Before the connection between magnetism and electricity was discovered, generators used electrostatic principles. The Wimshurst machine used electrostatic induction or "influence". The Van de Graaff generator used the triboelectric effect to separate electric charges using the friction between insulators. Electrostatic generators are inefficient and are useful only for scientific experiments requiring high voltages.
In 1831-1832 Michael Faraday discovered that a potential difference is generated between the ends of an electrical conductor that moves perpendicular to a magnetic field. He built the first electromagnetic generator based on this effect, using a copper disc rotating between the poles of a horseshoe magnet. It produced a small direct current.
The dynamo was the first electrical generator capable of delivering power for industry, and is still the most important generator in use in the 21st century. The dynamo uses electromagnetic principles to convert mechanical rotation into an alternating electric current.
The first dynamo based on Faraday's principles was built in 1832 by Hippolyte Pixii, a French instrument maker. It used a permanent magnet which was rotated by a crank. The spinning magnet was positioned so that its north and south poles passed by a piece of iron wrapped with wire. Pixii found that the spinning magnet produced a pulse of current in the wire each time a pole passed the coil. Furthermore, the north and south poles of the magnet induced currents in opposite directions. By adding a commutator, Pixii was able to convert the alternating current to direct current.
In 1866 Werner von Siemens invented a self-excited generator that used an electromagnet instead of a permanent magnet. In 1867 Cooke and Wheatstone produced a new version of the Pixii design, also replacing the spinning magnet with a spinning coil that acted as an electromagnet. Electromagnets could develop a stronger magnetic field, and thus a stronger electric output. In addition, electromagnets provided the ability to regulate the power generated, by adjusting the power fed into them. Of course with the coil now turning, it was somewhat more difficult to take the power out of the circuit, but a well designed commutator was all that was needed.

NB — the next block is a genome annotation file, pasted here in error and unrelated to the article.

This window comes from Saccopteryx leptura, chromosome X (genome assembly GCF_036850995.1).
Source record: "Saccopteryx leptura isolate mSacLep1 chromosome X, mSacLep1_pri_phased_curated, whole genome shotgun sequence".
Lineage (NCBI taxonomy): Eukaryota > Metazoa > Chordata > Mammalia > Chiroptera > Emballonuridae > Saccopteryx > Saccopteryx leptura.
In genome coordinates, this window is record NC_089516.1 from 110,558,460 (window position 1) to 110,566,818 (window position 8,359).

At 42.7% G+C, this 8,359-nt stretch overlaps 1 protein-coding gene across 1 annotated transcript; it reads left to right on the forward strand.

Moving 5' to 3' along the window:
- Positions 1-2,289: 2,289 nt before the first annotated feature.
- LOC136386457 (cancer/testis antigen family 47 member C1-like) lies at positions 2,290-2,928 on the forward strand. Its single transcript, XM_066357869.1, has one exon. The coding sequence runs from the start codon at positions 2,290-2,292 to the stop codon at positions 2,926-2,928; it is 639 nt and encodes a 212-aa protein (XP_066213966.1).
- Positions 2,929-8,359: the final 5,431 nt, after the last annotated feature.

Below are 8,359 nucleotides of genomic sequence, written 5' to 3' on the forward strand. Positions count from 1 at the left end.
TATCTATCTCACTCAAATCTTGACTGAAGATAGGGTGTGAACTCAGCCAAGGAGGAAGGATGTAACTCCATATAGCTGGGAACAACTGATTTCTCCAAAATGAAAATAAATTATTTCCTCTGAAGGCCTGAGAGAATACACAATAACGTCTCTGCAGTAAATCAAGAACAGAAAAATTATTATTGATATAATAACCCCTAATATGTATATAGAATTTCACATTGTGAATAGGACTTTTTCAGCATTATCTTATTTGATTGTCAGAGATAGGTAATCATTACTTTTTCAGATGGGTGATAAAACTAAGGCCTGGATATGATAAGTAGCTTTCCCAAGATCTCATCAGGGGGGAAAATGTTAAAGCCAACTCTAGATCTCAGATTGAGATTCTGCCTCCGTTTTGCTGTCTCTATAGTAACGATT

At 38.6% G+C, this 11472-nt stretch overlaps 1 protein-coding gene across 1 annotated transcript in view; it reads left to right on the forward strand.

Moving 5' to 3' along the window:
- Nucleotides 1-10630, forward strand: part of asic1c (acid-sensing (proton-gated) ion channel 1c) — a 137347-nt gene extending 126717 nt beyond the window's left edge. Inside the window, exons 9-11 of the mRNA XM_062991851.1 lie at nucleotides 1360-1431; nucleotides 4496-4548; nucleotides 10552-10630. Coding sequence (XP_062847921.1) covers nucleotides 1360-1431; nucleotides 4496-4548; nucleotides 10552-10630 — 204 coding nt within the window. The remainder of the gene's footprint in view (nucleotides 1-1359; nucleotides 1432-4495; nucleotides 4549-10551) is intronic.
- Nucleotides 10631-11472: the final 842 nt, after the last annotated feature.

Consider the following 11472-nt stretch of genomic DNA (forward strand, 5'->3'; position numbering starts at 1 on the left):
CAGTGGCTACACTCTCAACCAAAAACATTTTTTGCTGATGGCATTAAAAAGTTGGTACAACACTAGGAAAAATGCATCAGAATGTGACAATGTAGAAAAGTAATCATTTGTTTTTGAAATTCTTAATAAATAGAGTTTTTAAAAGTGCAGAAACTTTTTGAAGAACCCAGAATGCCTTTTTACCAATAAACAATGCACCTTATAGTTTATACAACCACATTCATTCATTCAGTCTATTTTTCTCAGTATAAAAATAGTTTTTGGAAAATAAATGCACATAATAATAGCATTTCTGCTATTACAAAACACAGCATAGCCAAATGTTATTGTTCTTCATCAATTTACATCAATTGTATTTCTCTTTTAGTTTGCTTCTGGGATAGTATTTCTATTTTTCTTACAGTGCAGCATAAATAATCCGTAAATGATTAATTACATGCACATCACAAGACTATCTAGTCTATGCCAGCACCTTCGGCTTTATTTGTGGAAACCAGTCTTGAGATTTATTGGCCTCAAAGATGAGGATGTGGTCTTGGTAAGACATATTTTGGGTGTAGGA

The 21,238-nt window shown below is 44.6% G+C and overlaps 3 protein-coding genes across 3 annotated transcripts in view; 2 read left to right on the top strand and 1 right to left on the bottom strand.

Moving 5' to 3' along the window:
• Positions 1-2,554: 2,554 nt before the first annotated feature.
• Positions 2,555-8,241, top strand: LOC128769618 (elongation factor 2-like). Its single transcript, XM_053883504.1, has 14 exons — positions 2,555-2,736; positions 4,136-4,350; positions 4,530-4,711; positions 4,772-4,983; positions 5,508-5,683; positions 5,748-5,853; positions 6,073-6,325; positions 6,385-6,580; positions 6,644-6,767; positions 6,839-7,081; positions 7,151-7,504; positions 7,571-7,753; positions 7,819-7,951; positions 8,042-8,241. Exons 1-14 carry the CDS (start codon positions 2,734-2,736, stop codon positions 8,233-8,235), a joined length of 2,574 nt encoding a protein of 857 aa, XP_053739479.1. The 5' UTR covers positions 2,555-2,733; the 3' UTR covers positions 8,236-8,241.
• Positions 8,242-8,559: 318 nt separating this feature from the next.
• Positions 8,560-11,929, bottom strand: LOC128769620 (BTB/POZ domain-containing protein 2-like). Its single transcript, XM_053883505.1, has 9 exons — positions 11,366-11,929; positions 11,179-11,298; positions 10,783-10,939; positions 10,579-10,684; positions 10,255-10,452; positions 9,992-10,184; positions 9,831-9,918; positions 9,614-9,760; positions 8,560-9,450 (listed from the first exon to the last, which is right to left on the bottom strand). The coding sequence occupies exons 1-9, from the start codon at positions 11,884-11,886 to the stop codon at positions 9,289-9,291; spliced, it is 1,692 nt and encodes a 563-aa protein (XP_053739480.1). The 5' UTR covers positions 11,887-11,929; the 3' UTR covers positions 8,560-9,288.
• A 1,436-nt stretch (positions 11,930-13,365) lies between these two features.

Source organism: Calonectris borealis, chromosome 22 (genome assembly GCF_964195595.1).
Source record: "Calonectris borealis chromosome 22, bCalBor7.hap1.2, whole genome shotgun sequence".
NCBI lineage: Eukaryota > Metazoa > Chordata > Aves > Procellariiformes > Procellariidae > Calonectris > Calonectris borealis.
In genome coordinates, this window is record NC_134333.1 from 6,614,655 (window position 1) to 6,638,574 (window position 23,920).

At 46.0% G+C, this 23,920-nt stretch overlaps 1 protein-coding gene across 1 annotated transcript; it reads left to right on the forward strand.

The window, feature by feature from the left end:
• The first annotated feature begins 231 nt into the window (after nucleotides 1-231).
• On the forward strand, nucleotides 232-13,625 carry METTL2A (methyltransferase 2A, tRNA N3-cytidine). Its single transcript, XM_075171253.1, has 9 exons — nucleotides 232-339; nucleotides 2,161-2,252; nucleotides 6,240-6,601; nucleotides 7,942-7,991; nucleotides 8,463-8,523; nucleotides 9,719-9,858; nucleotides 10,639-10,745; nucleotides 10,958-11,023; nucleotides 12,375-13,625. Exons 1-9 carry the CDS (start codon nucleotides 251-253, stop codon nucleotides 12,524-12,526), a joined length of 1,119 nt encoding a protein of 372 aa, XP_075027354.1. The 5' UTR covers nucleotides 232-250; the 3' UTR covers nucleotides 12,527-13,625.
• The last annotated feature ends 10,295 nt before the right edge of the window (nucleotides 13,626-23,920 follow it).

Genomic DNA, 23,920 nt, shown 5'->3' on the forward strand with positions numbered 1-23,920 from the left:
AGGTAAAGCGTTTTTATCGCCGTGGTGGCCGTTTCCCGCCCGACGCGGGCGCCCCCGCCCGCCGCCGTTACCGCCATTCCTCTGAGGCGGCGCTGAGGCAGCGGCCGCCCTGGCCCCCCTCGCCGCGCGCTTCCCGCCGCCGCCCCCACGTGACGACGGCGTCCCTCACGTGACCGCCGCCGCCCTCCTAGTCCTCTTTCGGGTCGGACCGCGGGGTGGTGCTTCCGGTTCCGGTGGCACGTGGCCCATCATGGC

However, both of these designs suffered from a similar problem: they induced "spikes" of current followed by none at all. Antonio Pacinotti, an Italian scientist, fixed this by replacing the spinning coil with a toroidal one, which he created by wrapping an iron ring. This meant that some part of the coil was continually passing by the magnets, smoothing out the current. Zénobe Gramme reinvented this design a few years later when designing the first commercial power plants, in Paris in the 1870s. His design is now known as the Gramme dynamo. Various versions and improvements have been made since then, but the basic concept of a spinning endless loop of wire remains at the heart of all modern dynamos.
It is important to understand that the generator creates an electric current, but does not create electric charge, which is already present in the conductive wire of its windings. It is somewhat analogous to a water pump, which creates a flow of water but does not create the water itself.
The construction of a dynamo is similar to that of an electric motor, and it is possible to build a machine that functions as either.
See also distributed generation.